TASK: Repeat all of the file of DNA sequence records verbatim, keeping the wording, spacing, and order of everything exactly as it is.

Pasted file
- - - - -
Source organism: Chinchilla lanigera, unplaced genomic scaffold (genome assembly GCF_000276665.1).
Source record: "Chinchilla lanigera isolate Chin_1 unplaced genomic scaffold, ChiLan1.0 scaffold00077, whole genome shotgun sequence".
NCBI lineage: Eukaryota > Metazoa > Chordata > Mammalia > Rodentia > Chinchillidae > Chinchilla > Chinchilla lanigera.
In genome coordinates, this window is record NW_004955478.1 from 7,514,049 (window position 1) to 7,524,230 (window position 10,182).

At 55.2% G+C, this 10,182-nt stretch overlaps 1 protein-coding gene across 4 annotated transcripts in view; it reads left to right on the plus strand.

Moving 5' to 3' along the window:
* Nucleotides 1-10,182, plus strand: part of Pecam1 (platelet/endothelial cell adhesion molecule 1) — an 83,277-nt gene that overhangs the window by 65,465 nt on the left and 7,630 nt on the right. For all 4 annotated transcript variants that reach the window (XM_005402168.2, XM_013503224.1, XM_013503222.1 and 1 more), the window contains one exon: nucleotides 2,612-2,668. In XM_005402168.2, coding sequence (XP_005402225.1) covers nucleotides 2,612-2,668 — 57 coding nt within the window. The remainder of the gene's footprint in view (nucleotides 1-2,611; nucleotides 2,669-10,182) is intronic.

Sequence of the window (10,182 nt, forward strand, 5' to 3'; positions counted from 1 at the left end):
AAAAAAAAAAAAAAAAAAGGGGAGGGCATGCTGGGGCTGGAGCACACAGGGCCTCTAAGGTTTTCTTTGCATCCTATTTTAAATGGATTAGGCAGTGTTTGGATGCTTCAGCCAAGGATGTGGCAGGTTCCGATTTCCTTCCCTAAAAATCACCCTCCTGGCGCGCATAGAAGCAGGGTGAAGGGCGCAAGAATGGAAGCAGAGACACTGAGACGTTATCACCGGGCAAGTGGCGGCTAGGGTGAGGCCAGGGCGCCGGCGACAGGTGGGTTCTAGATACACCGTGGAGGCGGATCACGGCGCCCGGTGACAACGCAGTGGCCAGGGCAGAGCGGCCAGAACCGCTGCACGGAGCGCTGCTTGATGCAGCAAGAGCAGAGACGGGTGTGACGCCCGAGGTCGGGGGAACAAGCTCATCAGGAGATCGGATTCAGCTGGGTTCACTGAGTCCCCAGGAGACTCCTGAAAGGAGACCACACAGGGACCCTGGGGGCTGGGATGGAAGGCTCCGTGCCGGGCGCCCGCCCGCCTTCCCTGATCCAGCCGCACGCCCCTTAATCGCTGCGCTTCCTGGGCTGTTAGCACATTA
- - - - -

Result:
Source organism: Chinchilla lanigera, unplaced genomic scaffold (genome assembly GCF_000276665.1).
Source record: "Chinchilla lanigera isolate Chin_1 unplaced genomic scaffold, ChiLan1.0 scaffold00077, whole genome shotgun sequence".
NCBI lineage: Eukaryota > Metazoa > Chordata > Mammalia > Rodentia > Chinchillidae > Chinchilla > Chinchilla lanigera.
In genome coordinates, this window is record NW_004955478.1 from 7,514,049 (window position 1) to 7,524,230 (window position 10,182).

At 55.2% G+C, this 10,182-nt stretch overlaps 1 protein-coding gene across 4 annotated transcripts in view; it reads left to right on the plus strand.

Moving 5' to 3' along the window:
* Nucleotides 1-10,182, plus strand: part of Pecam1 (platelet/endothelial cell adhesion molecule 1) — an 83,277-nt gene that overhangs the window by 65,465 nt on the left and 7,630 nt on the right. For all 4 annotated transcript variants that reach the window (XM_005402168.2, XM_013503224.1, XM_013503222.1 and 1 more), the window contains one exon: nucleotides 2,612-2,668. In XM_005402168.2, coding sequence (XP_005402225.1) covers nucleotides 2,612-2,668 — 57 coding nt within the window. The remainder of the gene's footprint in view (nucleotides 1-2,611; nucleotides 2,669-10,182) is intronic.

Sequence of the window (10,182 nt, forward strand, 5' to 3'; positions counted from 1 at the left end):
AAAAAAAAAAAAAAAAAAGGGGAGGGCATGCTGGGGCTGGAGCACACAGGGCCTCTAAGGTTTTCTTTGCATCCTATTTTAAATGGATTAGGCAGTGTTTGGATGCTTCAGCCAAGGATGTGGCAGGTTCCGATTTCCTTCCCTAAAAATCACCCTCCTGGCGCGCATAGAAGCAGGGTGAAGGGCGCAAGAATGGAAGCAGAGACACTGAGACGTTATCACCGGGCAAGTGGCGGCTAGGGTGAGGCCAGGGCGCCGGCGACAGGTGGGTTCTAGATACACCGTGGAGGCGGATCACGGCGCCCGGTGACAACGCAGTGGCCAGGGCAGAGCGGCCAGAACCGCTGCACGGAGCGCTGCTTGATGCAGCAAGAGCAGAGACGGGTGTGACGCCCGAGGTCGGGGGAACAAGCTCATCAGGAGATCGGATTCAGCTGGGTTCACTGAGTCCCCAGGAGACTCCTGAAAGGAGACCACACAGGGACCCTGGGGGCTGGGATGGAAGGCTCCGTGCCGGGCGCCCGCCCGCCTTCCCTGATCCAGCCGCACGCCCCTTAATCGCTGCGCTTCCTGGGCTGTTAGCACATTA